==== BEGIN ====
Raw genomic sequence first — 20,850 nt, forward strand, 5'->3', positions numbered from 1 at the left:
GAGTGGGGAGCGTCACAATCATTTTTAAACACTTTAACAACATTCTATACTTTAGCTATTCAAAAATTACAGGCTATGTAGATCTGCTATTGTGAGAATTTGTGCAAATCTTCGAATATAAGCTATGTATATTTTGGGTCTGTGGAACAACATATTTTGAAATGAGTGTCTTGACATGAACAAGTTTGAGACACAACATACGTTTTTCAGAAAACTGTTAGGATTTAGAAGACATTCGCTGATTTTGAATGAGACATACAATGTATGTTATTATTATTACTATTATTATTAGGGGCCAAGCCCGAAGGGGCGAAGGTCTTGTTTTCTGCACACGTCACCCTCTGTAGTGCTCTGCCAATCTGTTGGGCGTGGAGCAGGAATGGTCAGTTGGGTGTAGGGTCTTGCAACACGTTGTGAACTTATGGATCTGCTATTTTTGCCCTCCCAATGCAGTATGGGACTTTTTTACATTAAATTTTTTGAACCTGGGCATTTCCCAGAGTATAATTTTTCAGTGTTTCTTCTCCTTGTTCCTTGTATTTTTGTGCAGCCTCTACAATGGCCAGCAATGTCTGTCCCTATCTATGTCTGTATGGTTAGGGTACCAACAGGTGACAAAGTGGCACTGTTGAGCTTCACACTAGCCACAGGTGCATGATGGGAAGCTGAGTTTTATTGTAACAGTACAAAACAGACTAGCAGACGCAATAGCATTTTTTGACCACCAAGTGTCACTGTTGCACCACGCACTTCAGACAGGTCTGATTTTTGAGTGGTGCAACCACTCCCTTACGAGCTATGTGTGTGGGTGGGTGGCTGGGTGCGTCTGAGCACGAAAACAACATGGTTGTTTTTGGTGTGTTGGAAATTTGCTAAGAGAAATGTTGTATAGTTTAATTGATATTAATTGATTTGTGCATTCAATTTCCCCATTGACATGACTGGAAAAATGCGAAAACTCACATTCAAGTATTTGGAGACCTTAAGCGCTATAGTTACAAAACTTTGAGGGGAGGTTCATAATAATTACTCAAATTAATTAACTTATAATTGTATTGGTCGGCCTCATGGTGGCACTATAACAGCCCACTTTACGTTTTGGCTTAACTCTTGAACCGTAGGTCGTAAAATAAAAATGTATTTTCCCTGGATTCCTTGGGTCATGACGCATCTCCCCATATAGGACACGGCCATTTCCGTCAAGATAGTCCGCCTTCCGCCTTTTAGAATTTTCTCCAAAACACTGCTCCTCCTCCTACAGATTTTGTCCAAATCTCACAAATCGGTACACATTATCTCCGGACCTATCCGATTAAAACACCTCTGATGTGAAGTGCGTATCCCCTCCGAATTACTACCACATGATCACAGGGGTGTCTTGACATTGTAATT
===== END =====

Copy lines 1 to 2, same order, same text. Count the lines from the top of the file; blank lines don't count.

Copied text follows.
Raw genomic sequence first — 20,850 nt, forward strand, 5'->3', positions numbered from 1 at the left:
GAGTGGGGAGCGTCACAATCATTTTTAAACACTTTAACAACATTCTATACTTTAGCTATTCAAAAATTACAGGCTATGTAGATCTGCTATTGTGAGAATTTGTGCAAATCTTCGAATATAAGCTATGTATATTTTGGGTCTGTGGAACAACATATTTTGAAATGAGTGTCTTGACATGAACAAGTTTGAGACACAACATACGTTTTTCAGAAAACTGTTAGGATTTAGAAGACATTCGCTGATTTTGAATGAGACATACAATGTATGTTATTATTATTACTATTATTATTAGGGGCCAAGCCCGAAGGGGCGAAGGTCTTGTTTTCTGCACACGTCACCCTCTGTAGTGCTCTGCCAATCTGTTGGGCGTGGAGCAGGAATGGTCAGTTGGGTGTAGGGTCTTGCAACACGTTGTGAACTTATGGATCTGCTATTTTTGCCCTCCCAATGCAGTATGGGACTTTTTTACATTAAATTTTTTGAACCTGGGCATTTCCCAGAGTATAATTTTTCAGTGTTTCTTCTCCTTGTTCCTTGTATTTTTGTGCAGCCTCTACAATGGCCAGCAATGTCTGTCCCTATCTATGTCTGTATGGTTAGGGTACCAACAGGTGACAAAGTGGCACTGTTGAGCTTCACACTAGCCACAGGTGCATGATGGGAAGCTGAGTTTTATTGTAACAGTACAAAACAGACTAGCAGACGCAATAGCATTTTTTGACCACCAAGTGTCACTGTTGCACCACGCACTTCAGACAGGTCTGATTTTTGAGTGGTGCAACCACTCCCTTACGAGCTATGTGTGTGGGTGGGTGGCTGGGTGCGTCTGAGCACGAAAACAACATGGTTGTTTTTGGTGTGTTGGAAATTTGCTAAGAGAAATGTTGTATAGTTTAATTGATATTAATTGATTTGTGCATTCAATTTCCCCATTGACATGACTGGAAAAATGCGAAAACTCACATTCAAGTATTTGGAGACCTTAAGCGCTATAGTTACAAAACTTTGAGGGGAGGTTCATAATAATTACTCAAATTAATTAACTTATAATTGTATTGGTCGGCCTCATGGTGGCACTATAACAGCCCACTTTACGTTTTGGCTTAACTCTTGAACCGTAGGTCGTAAAATAAAAATGTATTTTCCCTGGATTCCTTGGGTCATGACGCATCTCCCCATATAGGACACGGCCATTTCCGTCAAGATAGTCCGCCTTCCGCCTTTTAGAATTTTCTCCAAAACACTGCTCCTCCTCCTACAGATTTTGTCCAAATCTCACAAATCGGTACACATTATCTCCGGACCTATCCGATTAAAACACCTCTGATGTGAAGTGCGTATCCCCTCCGAATTACTACCACATGATCACAGGGGTGTCTTGACATTGTAATT